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Example of another Al Merrick signature

Finally, the interesting thing is that this board, given its location and its size, was probably crafted as a step up for Kelly’s winter months in Hawaii. It seems practically outdated now, given that Kelly routinely surfs sub 6′ boards at macking Pipeline. Here’s a picture of Kelly about to paddle out at the 2016 Pipe Masters with one of his new Slater Designs boards. You can see Kelly’s 2016 board is well short of 7′2″. One of the biggest innovations in surf craft in recent years has been the downsizing of equipment in serious conditions. Leading the charge, of course, is none other than the shiny headed G.O.A.T.

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Photo courtesy Firewire Surfboards Blog

For some more eye candy, here are three shots of Kelly, taken over the span of almost 25 years (!!!), that show how his equipment at Pipeline has evolved over the years:

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Top photo via Jeff Divine; Middle photo via Bielmann; Bottom photo via Red Bull

Nowadays, of course, Kelly is working on Slater Designs, his own line of boards produced in conjunction with the good folks at Firewire Surfboards. Slater Designs offers some cutting edge, high performance shapes that were created via collaboration with high profile shapers like Daniel Thomson and Greg Webber.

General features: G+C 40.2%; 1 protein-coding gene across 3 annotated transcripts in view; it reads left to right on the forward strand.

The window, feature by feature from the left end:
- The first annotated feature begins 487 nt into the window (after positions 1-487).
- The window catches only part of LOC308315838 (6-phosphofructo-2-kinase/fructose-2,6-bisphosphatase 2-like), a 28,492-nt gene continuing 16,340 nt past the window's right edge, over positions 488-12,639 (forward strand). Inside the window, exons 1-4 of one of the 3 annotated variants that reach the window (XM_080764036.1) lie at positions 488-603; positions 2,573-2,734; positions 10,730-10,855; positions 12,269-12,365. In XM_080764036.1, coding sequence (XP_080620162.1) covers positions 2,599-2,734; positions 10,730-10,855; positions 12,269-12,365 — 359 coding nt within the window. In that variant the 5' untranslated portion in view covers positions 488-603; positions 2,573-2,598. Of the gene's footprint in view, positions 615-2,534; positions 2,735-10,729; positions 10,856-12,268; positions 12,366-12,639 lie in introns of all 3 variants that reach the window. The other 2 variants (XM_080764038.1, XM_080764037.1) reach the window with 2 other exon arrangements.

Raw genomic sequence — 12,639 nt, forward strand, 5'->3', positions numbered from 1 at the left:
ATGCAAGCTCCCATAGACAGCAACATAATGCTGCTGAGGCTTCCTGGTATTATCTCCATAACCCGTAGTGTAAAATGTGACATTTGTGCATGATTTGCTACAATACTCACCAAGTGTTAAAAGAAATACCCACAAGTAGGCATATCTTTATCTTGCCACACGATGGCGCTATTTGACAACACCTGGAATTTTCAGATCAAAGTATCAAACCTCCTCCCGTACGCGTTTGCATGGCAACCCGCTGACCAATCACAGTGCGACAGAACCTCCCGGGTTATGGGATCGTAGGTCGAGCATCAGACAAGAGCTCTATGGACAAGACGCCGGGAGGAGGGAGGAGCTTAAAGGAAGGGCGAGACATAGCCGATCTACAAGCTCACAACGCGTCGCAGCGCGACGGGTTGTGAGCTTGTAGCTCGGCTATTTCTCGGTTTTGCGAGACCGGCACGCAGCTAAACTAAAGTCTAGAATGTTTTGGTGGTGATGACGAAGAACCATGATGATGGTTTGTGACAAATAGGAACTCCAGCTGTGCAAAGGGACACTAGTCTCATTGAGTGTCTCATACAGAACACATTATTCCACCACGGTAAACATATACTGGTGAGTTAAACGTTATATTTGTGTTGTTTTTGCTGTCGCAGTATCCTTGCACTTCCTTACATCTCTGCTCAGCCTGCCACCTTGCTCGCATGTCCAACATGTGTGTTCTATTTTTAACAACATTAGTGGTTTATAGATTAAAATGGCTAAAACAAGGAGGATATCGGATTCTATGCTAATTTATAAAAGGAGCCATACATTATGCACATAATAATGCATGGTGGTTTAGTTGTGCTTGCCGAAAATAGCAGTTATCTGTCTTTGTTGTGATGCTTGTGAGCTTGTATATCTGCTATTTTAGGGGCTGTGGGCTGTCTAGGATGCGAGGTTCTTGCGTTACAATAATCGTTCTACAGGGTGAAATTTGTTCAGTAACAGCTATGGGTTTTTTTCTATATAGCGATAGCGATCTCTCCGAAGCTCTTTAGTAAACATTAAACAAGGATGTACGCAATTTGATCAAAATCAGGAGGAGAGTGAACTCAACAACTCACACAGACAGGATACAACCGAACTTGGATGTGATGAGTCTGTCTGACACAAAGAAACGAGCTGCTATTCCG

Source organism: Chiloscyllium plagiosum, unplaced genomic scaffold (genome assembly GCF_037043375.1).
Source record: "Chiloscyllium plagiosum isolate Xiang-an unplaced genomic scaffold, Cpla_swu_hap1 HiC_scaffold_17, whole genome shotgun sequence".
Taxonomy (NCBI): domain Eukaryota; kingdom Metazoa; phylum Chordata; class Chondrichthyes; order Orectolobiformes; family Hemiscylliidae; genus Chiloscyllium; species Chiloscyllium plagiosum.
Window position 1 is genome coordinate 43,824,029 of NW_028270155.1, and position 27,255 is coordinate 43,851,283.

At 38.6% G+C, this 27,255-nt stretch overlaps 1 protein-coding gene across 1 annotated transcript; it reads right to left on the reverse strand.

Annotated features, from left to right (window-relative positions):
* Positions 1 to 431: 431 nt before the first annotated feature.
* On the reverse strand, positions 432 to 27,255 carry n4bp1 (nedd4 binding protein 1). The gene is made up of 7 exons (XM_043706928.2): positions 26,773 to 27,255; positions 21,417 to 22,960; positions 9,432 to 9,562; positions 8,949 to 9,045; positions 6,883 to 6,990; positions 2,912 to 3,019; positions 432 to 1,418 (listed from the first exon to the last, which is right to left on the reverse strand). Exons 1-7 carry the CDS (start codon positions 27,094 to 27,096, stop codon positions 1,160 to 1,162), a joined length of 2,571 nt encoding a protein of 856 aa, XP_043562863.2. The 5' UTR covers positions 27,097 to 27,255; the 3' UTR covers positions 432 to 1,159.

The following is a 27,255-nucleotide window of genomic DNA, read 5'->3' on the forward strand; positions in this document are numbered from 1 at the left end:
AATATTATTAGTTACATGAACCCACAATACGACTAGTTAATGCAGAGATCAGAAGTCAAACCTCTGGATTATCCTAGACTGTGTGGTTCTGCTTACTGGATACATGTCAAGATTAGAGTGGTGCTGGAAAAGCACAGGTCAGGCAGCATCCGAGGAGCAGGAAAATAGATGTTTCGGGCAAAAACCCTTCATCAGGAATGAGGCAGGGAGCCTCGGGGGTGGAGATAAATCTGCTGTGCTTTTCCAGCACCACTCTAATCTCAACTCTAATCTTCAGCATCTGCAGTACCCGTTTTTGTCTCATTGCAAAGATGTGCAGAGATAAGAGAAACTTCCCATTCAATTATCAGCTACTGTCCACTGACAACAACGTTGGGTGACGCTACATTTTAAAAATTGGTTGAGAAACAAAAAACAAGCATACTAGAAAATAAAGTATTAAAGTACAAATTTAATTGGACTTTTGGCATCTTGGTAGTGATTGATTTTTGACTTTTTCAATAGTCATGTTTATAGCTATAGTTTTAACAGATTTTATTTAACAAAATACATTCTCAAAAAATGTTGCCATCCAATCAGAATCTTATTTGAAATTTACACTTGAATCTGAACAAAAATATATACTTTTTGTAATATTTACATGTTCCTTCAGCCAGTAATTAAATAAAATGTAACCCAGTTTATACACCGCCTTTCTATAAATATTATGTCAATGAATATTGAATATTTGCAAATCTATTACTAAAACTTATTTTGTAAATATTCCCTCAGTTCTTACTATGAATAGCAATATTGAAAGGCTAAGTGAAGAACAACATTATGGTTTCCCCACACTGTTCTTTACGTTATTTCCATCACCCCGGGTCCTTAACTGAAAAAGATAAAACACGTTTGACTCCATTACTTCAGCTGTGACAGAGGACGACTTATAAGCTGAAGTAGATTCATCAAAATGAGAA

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Photo by Sherman, via Surfing Magazine (RIP)

For many of us, however, Kelly and Channel Islands / Al Merrick will forever be an enduring combination. And the board that’s being offered for sale, at a steep $2,000 dollars, might just be a collector’s item one day. I don’t have a crystal ball, but I can’t imagine there are that many genuine Merrick boards shaped for Kelly that will be up for grabs. Kelly is the greatest surfer ever – and the most influential – and one could make that same argument about Al Merrick and shaping as well. So it’s interesting to wonder if boards that represent this pairing will only become more valuable and meaningful over time.

You can find the board here.